Lilac Girls (Book Review)

Lilac Girls (Book Review)

Lilac Girls (Book Review)

This book about the Ravensbruck all-women (non-Jew) concentration camp during WWII was harrowing and hard to read. However, the author did her research well, from original source documents. The novel is based on facts and real people that I did not know about. Now I’ll never forget.

So much bad stuff happens in here, I put it down for a while before I could finish it. I found the last third much easier going than the first part. Did you know more Polish people were killed in concentration camps than Jews? 

The story follows three women in three voices: a New York City socialite, a Polish girl in the camp, and a female German doctor. This is a story about women being courageous and resilient on the one hand, and unfeeling and rationalizing on the other. The atrocities human mind can commit! But also great love can be shown…

My book club does a WWII book each year (see here, and here, and here) and I think I might skip the one for next year. We have good discussions about them, but I’m just not desensitized to the violence, no matter how true it was. I admire what it took to survive, but wish to read something more heartening. Some feel we need to read these types of things to never forget them, but I want to be infused with something more constructive. I admired, however, the tireless, philanthropic helping hand of the socialite, and the indomitable spirit of the Polish girl.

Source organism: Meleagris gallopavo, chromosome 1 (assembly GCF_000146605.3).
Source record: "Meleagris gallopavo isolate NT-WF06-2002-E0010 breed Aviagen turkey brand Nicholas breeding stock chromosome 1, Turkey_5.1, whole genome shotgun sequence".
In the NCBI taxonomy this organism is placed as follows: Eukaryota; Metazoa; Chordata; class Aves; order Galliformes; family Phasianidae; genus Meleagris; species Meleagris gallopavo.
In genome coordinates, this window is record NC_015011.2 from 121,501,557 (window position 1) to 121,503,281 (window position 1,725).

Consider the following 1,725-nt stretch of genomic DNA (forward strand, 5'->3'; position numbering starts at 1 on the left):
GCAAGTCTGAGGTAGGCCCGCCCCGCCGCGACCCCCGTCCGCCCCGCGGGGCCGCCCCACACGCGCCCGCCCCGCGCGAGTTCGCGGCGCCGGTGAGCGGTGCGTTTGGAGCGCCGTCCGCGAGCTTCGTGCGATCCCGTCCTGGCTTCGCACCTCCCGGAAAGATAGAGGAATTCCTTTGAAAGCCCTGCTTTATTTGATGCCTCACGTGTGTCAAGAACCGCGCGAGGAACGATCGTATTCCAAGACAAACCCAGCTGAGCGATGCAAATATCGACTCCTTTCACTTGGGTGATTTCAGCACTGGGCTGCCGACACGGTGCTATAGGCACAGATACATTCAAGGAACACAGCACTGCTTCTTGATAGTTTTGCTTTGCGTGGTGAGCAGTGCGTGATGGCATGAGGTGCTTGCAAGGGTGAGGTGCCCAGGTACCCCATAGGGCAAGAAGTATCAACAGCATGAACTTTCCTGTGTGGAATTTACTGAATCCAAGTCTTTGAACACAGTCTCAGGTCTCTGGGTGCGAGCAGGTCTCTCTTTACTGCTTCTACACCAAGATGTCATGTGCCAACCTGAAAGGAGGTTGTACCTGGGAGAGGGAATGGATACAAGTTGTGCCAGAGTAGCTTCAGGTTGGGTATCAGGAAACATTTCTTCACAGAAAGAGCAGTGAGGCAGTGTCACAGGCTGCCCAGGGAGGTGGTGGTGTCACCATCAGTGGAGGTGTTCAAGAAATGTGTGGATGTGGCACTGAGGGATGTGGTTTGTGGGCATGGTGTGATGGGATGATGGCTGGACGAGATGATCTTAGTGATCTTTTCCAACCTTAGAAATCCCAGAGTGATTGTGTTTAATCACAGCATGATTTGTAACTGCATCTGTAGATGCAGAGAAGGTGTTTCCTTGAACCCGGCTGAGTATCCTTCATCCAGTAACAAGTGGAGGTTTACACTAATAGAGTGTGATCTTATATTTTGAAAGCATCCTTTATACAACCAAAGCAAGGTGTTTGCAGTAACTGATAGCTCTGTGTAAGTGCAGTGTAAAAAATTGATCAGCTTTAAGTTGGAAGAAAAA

This is a popular book for good reason, but I’ll offer a warning of how terribly explicit the cruelty is. If I had known I might have skipped reading it. If you have thicker skin than mine, you might be glad to have read this extraordinary novel. It is a chapter of WWII that I was unaware of. I give this book four stars.

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I work to amplify good wherever I find it. I love color, texture, beauty, great ideas, nature, metaphor, deliciousness, genuine spirituality, and exploring new territory. I encourage authenticity, nurture creativity, champion sustainability, promote peace, and hope to foster a new renaissance where we all are free to be our most fulfilled, multifaceted, and terrific selves. Read more here.



  1. […] and Her Sister by Priya Parma (my 5 star review here), The Lilac Girls by Martha Hall Kelly (my 4 star review here), The Accidental Empress by Allison Pataki (review […]

  2. […] is the third of this author’s three “flower” novels. You can read my review of Lilac Girls here, which was the first in the series, and takes place during horrific occurrences during WWII in […]

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